Sony include a number of audio features such as Clear Audio+ and S-Force Front Surround, both of which are intended to provide a more immersive experience. We found that these features tended to make the audio sound rather echoey and preferred the Music sound mode for a more neutral experience. There’s also the DSEE (Digital Sound Enhancement Engine) and Clear Phase which are designed to get more from your streaming music sources. Overall the XE85 was fine for general TV watching but for those who love movies and TV dramas, you would be better off with a soundbar.

    The sound was reasonable, the energy consumption low and the input lag a pleasing 28ms

    Input Lag & Energy Usage

    As usual we measured the input lag using our Leo Bodnar tester and the XE8596 delivered a decent performance with a lag of 28ms in the Game mode. The Sony delivered this measurement regardless of whether the signal was SDR or HDR and produced a similar lag for a 4K signal, again regardless of whether it was SDR or HDR.

    In terms of the XE85’s energy consumption it proved to be extremely efficient and using a full window 50% white pattern we measured the Standard picture mode at 65W and our calibrated Cinema Pro mode at 66W. Of course once we moved on to HDR the level of energy consumption increased and the 55XE85 was drawing 118W with our optimal settings.

    How future-proof is this TV?

    4K Ultra HD Resolution
    HDR Support
    Colour Space (percentage of Rec.2020 - 100% best) 69%
    10-bit Panel
    HDMI 2.0a Inputs
    HDCP 2.2 Support
    HEVC Decoding
    4K Streaming Services
    Smart TV Platform
    Picture Accuracy Out-of-the-Box (score out of 10) 8
    What do these mean?

    Conclusion

    9
    AVForumsSCORE
    OUT OF
    10

    Pros

    • Accurate calibrated greyscale & colours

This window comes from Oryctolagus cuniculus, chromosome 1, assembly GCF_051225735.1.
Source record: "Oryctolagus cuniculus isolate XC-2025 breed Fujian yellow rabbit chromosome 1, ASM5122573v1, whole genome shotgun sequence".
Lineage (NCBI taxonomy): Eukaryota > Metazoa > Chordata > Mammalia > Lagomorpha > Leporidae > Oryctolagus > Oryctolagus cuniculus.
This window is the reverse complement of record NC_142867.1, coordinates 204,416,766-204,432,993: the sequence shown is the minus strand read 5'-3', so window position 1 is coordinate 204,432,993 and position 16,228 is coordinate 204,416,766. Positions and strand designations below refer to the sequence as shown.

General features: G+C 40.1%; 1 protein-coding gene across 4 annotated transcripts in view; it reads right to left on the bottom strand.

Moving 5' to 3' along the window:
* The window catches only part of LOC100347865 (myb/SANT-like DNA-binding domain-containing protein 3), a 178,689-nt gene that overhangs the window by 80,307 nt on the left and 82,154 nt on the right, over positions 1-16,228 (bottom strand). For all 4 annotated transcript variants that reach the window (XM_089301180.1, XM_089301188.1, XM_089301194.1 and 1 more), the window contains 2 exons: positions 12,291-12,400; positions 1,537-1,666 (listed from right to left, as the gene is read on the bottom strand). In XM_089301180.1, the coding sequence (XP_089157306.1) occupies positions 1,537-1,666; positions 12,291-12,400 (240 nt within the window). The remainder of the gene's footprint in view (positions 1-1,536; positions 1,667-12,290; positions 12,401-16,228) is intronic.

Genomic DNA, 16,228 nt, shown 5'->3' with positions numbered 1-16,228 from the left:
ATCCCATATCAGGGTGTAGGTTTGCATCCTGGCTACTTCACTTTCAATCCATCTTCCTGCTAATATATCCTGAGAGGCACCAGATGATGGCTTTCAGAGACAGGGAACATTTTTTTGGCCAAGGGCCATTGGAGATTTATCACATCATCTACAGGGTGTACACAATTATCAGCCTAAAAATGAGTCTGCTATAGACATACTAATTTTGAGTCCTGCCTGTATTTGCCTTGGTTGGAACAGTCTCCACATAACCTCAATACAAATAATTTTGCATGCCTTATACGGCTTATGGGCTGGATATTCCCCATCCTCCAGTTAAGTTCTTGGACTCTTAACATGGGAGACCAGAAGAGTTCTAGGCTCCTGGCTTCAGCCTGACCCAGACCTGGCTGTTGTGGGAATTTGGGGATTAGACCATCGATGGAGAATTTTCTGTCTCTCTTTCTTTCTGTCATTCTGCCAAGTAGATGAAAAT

• Excellent performance with SDR
    • Good motion handling
    • Low input lag
    • Decent set of features
    • Great price

    Cons

    • HDR performance could be better
    • Narrow optimal viewing angles
    You own this Total 2
    You want this Total 2
    You had this Total 0

    Sony KD-55XE8596 4K LED TV Review

    Should I buy one?

    The XE85 really impressed in our testing, delivering a great all-round performance that, when combined with its low price, makes it a cracking buy. Whilst the Sony might not have a direct LED backlight or local dimming, the even nature of the edge LED backlight and the VA LCD panel deliver a very watchable picture that has decent blacks and a good contrast performance. The only downside to these decent blacks was the narrow viewing angle but the out-of-the-box accuracy was reasonable and the calibrated image was near-reference, resulting in natural looking pictures. The motion handling and video processing were also impressive, despite not using Sony's X1 Extreme processor, and the XE8596 produced some lovely looking SDR images. The TV also supports HDR but was limited by its brightness and native colour gamut, although the excellent tone mapping, greyscale and colour tracking did result in a pleasing HDR image overall. The design is minimalist but attractive, the build quality decent and we like the remote control, whilst the Android Smart TV platform is improving every year. At 28ms the input lag should please gamers, whilst the sound quality and energy consumption are good, making this TV a hard act to beat. As such we're happy to award the Sony KD-55XE8596 an AVForums Best Buy badge.

    What are my alternatives?

    There are a couple of obvious alternatives, starting with Sony's own KD-55XE9005. This TV includes a direct LED backlight (something of a rarity these days) and local dimming, along with all the features found on the XE85, and can be picked up for £1,299. The XE90 is certainly the superior performer when it comes to HDR, so if you have an extra £300, it's probably the best option at this price range. If you're looking for a superior HDR performance at the same price as the XE85, then the Samsung UE55MU7000 is definitely worth a look, with a superior HDR performance and has just had a hefty price drop to £949. If you're budget is even tighter than the price of the XE85 or MU7000, you could consider the Hisense H55N6800, which at just £679 is a bit of a bargain. The N6800 is well made and delivers a great SDR image but, like the XE85, it's HDR performance could be better. However considering the price, it's hard to fault the Hisense in terms of value.

    MORE: Read all 4K Ultra HD LED TV Reviews



    The Rundown

    Contrast/Dynamic Range/Black Level

    8

    Screen Uniformity

    9

    Colour Accuracy

    9

    Greyscale Accuracy

    10

    Video Processing

    8

    SDR Picture Quality

    9

    HDR Picture Quality

    7

    Picture Quality Out-Of-The-Box

    8

    Picture Quality Calibrated

    9

    Sound Quality

    7

    Smart Features

    9

    Build Quality

    8

    Ease Of Use

    9

    Value for Money

    10

    Verdict

    9